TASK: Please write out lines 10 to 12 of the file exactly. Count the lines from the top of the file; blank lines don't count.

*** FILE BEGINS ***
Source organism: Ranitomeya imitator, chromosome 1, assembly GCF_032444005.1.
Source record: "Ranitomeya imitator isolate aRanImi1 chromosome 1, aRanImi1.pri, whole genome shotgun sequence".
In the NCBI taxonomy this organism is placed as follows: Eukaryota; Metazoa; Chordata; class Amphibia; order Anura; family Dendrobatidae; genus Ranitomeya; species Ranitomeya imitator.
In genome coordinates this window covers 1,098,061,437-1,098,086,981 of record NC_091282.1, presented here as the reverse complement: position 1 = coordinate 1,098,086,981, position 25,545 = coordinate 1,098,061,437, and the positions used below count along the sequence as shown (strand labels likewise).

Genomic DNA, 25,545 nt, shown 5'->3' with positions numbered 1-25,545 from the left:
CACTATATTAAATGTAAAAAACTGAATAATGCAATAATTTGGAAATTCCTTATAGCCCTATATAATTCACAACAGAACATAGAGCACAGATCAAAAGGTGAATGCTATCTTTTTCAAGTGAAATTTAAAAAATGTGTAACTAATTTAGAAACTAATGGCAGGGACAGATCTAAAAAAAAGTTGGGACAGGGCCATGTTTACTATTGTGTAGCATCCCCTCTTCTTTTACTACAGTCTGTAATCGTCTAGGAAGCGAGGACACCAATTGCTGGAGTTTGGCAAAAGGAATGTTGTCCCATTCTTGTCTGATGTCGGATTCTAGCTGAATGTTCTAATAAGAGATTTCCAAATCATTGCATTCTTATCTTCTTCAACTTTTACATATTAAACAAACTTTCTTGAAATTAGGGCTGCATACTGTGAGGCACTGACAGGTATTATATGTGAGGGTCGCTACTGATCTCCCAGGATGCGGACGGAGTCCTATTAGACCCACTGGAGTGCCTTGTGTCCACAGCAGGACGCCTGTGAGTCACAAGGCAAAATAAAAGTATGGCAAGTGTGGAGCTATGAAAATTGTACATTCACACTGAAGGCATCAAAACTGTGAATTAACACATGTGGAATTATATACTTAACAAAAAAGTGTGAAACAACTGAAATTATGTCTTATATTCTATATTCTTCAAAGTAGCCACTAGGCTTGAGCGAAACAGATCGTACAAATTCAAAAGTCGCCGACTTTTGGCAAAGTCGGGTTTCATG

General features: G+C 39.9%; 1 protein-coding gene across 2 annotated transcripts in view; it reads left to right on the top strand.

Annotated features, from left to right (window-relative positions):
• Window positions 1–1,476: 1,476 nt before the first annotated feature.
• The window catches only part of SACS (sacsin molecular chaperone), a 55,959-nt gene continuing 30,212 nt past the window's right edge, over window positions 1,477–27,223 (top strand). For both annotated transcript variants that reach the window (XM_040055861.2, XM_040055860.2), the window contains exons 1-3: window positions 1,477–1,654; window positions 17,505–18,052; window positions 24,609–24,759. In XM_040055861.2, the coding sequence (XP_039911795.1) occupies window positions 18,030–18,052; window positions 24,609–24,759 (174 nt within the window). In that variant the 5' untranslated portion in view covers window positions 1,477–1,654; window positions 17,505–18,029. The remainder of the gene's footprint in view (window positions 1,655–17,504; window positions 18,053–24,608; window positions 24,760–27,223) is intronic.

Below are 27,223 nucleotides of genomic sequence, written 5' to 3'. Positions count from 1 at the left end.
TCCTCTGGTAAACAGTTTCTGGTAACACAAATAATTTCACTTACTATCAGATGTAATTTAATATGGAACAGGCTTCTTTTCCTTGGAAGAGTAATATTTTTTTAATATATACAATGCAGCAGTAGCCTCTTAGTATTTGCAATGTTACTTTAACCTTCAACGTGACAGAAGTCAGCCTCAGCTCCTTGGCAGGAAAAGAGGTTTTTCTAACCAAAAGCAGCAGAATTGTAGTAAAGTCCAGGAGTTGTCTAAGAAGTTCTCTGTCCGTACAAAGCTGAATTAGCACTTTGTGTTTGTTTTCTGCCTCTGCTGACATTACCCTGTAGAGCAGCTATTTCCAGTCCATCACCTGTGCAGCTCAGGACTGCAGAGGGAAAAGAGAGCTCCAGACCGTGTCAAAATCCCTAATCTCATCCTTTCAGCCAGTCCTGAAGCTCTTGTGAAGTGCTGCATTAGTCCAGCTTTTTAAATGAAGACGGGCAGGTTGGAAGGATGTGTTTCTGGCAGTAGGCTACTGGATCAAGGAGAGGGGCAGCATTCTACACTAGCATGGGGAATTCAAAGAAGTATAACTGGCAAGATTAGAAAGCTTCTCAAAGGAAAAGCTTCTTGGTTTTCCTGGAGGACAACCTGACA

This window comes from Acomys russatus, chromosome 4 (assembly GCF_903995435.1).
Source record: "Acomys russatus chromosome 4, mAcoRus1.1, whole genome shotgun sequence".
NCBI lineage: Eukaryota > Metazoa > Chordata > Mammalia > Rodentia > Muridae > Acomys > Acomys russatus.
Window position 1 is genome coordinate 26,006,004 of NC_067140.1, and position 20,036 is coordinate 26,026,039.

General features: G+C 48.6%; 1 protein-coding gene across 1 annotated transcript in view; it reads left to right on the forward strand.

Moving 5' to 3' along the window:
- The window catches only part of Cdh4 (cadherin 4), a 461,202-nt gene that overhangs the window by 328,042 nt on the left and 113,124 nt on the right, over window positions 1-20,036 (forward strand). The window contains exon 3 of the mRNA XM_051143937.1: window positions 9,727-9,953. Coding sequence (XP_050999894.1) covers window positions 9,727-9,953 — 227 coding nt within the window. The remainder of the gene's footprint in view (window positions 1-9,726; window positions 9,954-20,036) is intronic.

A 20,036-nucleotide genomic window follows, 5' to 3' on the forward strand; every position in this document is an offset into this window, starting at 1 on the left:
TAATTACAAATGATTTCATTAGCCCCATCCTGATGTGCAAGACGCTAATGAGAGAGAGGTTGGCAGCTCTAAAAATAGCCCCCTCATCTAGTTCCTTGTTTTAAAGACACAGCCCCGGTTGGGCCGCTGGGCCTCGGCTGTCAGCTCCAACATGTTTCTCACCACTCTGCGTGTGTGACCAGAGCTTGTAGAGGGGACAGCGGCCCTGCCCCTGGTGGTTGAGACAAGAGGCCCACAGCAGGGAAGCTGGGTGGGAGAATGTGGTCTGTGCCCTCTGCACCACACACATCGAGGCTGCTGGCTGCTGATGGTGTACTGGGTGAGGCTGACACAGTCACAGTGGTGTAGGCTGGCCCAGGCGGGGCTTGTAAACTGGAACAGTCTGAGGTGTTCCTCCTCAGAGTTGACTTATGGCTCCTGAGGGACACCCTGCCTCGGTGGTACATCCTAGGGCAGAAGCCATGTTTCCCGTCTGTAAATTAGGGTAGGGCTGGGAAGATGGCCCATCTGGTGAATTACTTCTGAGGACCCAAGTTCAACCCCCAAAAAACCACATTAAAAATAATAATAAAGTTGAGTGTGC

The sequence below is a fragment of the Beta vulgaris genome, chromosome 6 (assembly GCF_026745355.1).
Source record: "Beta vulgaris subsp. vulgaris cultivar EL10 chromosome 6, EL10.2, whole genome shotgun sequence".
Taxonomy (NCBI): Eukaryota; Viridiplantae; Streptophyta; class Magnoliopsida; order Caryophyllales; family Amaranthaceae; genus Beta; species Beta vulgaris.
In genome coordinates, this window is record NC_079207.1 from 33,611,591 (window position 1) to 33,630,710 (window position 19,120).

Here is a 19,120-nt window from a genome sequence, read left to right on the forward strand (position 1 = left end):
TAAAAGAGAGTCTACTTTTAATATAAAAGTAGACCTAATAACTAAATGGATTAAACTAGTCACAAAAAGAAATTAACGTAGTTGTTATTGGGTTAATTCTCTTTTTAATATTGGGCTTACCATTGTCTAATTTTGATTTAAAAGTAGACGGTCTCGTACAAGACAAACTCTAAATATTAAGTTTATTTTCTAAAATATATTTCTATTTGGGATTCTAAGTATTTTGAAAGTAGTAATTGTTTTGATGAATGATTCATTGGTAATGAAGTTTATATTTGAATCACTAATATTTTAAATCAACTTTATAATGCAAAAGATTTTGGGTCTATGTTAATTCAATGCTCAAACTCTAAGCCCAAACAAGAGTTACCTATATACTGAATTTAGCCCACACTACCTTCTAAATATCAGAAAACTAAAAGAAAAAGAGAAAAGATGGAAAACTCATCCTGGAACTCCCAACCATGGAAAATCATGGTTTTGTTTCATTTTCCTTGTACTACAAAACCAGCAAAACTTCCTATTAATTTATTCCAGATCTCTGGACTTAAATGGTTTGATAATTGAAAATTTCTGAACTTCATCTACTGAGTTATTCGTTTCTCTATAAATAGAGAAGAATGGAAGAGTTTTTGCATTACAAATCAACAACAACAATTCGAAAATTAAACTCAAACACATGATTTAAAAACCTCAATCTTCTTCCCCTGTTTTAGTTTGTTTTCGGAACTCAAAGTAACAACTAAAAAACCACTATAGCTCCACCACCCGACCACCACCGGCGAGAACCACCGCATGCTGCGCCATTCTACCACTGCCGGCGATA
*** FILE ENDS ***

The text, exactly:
• The window catches only part of SACS (sacsin molecular chaperone), a 55,959-nt gene continuing 30,212 nt past the window's right edge, over window positions 1,477–27,223 (top strand). For both annotated transcript variants that reach the window (XM_040055861.2, XM_040055860.2), the window contains exons 1-3: window positions 1,477–1,654; window positions 17,505–18,052; window positions 24,609–24,759. In XM_040055861.2, the coding sequence (XP_039911795.1) occupies window positions 18,030–18,052; window positions 24,609–24,759 (174 nt within the window). In that variant the 5' untranslated portion in view covers window positions 1,477–1,654; window positions 17,505–18,029. The remainder of the gene's footprint in view (window positions 1,655–17,504; window positions 18,053–24,608; window positions 24,760–27,223) is intronic.

Below are 27,223 nucleotides of genomic sequence, written 5' to 3'. Positions count from 1 at the left end.
TCCTCTGGTAAACAGTTTCTGGTAACACAAATAATTTCACTTACTATCAGATGTAATTTAATATGGAACAGGCTTCTTTTCCTTGGAAGAGTAATATTTTTTTAATATATACAATGCAGCAGTAGCCTCTTAGTATTTGCAATGTTACTTTAACCTTCAACGTGACAGAAGTCAGCCTCAGCTCCTTGGCAGGAAAAGAGGTTTTTCTAACCAAAAGCAGCAGAATTGTAGTAAAGTCCAGGAGTTGTCTAAGAAGTTCTCTGTCCGTACAAAGCTGAATTAGCACTTTGTGTTTGTTTTCTGCCTCTGCTGACATTACCCTGTAGAGCAGCTATTTCCAGTCCATCACCTGTGCAGCTCAGGACTGCAGAGGGAAAAGAGAGCTCCAGACCGTGTCAAAATCCCTAATCTCATCCTTTCAGCCAGTCCTGAAGCTCTTGTGAAGTGCTGCATTAGTCCAGCTTTTTAAATGAAGACGGGCAGGTTGGAAGGATGTGTTTCTGGCAGTAGGCTACTGGATCAAGGAGAGGGGCAGCATTCTACACTAGCATGGGGAATTCAAAGAAGTATAACTGGCAAGATTAGAAAGCTTCTCAAAGGAAAAGCTTCTTGGTTTTCCTGGAGGACAACCTGACA